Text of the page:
> > Vijay Kumar R Zanvar <> scribbled the following:
    > > > Hi clc,

    > >
    > > > Please elaborate the warning:

    > >
    > > > F:\Vijay\C> type unsigned2.c

    > >
    > > > #include <stdio.h>
    > > > #include <stdlib.h>

    > >
    > > > int
    > > > main ( void )
    > > > {
    > > > unsigned short i = 0;
    > > > for ( i = -10; i <= -1; i++ )
    > > > printf ("%u\n", i);
    > > > return EXIT_SUCCESS;
    > > > }

    > >
    > > > F:\Vijay\C> gcc unsigned2.c -Wall
    > > > unsigned2.c: In function `main':
    > > > unsigned2.c:10: warning: comparison is always false due to limited range

    > of
    > > > data type

    > >
    > > How do you expect an unsigned short to ever be less than -1?
    > >

    >
    > I am confused here. Any promotions/conversions happen here?
    > Can 6.3.1.3#2 not be applied?


    No, not here. But 6.3.1.8#1 applies:
    [...]
    Otherwise, if the type of the operand with signed integer type can represent
    all of the values of the type of the operand with unsigned integer type, then
    the operand with unsigned integer type is converted to the type of the
    operand with signed integer type.

    Since -1 is of type ``int'' and ``int'' can represent all of the values of the
    type of ``unsigned short'' (in your implementation), the variable ``i'' is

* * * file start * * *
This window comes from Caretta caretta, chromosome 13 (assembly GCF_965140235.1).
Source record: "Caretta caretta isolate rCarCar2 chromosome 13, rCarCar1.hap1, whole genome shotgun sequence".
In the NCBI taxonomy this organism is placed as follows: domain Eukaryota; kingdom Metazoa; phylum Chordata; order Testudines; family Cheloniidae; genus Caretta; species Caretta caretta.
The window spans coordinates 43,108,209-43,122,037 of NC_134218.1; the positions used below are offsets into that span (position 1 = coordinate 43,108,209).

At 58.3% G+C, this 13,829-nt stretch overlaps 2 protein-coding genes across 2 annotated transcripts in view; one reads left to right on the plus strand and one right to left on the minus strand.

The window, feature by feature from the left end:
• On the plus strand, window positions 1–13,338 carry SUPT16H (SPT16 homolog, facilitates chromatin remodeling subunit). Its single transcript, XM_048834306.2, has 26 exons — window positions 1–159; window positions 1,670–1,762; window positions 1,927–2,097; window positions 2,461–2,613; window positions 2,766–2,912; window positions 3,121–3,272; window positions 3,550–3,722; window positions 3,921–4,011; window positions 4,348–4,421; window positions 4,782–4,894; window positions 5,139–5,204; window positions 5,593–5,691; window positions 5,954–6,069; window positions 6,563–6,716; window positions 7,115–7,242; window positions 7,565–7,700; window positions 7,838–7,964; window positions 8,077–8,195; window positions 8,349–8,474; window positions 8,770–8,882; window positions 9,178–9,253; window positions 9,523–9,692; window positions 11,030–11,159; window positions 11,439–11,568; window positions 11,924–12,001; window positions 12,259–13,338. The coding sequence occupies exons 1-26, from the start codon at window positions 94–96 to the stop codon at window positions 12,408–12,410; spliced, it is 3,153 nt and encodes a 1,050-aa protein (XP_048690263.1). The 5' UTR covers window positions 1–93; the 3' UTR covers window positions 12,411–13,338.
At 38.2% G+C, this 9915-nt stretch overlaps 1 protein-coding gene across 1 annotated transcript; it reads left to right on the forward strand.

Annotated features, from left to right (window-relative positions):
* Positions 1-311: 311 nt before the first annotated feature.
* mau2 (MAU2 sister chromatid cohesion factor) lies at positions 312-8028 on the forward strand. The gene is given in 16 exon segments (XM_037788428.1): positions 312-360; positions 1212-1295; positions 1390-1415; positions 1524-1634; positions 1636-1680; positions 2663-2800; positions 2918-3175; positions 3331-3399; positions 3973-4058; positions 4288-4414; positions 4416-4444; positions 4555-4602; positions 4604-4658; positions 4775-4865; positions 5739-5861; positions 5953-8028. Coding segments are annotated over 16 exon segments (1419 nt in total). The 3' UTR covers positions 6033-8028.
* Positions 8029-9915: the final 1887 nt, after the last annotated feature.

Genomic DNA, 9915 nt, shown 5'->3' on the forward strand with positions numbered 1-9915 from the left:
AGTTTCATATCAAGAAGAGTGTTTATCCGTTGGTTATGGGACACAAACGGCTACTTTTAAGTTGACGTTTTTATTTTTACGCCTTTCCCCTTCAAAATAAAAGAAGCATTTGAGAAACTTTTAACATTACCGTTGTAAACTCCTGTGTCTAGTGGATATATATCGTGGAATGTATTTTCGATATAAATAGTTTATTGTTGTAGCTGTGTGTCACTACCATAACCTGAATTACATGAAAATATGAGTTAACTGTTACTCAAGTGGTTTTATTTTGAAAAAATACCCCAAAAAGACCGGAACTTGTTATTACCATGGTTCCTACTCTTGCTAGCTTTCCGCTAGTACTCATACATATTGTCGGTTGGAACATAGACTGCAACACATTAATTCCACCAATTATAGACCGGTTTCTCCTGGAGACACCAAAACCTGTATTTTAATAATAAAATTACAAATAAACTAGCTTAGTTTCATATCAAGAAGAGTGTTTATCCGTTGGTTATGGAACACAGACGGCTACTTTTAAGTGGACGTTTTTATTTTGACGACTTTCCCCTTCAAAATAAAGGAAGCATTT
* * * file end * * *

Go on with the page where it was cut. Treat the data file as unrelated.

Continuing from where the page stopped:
converted to ``int''. So the expression ``i <= -1'' becomes always false
    because ``i'' is always non-negative.

    If all of the values of type ``unsigned short'' couldn't be represented by
    the type ``int'', then the variable ``i'' and ``-1'' would be converted to
    ``unsigned int'' and the expression would be always true.
    Nejat AYDIN, Feb 27, 2004
    #5
  6. "Vijay Kumar R Zanvar" <> writes:

    > "Joona I Palaste" <> wrote in message
    > news:c1mog8$dkc$...
    >> Vijay Kumar R Zanvar <> scribbled the following:
    >> > Hi clc,

    >>
    >> > Please elaborate the warning:

    >>
    >> > F:\Vijay\C> type unsigned2.c

    >>
    >> > #include <stdio.h>
    >> > #include <stdlib.h>

    >>
    >> > int
    >> > main ( void )
    >> > {
    >> > unsigned short i = 0;
    >> > for ( i = -10; i <= -1; i++ )
    >> > printf ("%u\n", i);
    >> > return EXIT_SUCCESS;
    >> > }

    >>
    >> > F:\Vijay\C> gcc unsigned2.c -Wall
    >> > unsigned2.c: In function `main':
    >> > unsigned2.c:10: warning: comparison is always false due to limited range of
    >> > data type

    >>
    >> How do you expect an unsigned short to ever be less than -1?

    >
    > I am confused here. Any promotions/conversions happen here?
    > Can 6.3.1.3#2 not be applied?


    `i' is promoted to either `int', or, if `int' cannot represent all
    values of `unsigned short', to `unsigned int'. Either way, the promotion
    doesn't change the value. Since it was nonnegative to start with, it is
    also nonnegative after the promotion.

    6.3.1.3#2 applies only if the value cannot be represented by new type,
    but in this case, it can. (Note the word "otherwise" in the standard
    text.)

    Martin


    --
    ,--. Martin Dickopp, Dresden, Germany ,= ,-_-. =.
    / ,- ) http://www.zero-based.org/ ((_/)o o(\_))
    \ `-' `-'(. .)`-'
    `-. Debian, a variant of the GNU operating system. \_/
    Martin Dickopp, Feb 27, 2004
    #6
  7. Vijay Kumar R Zanvar

    Dan Pop Guest

    In <c1mog8$dkc$> Joona I Palaste <> writes: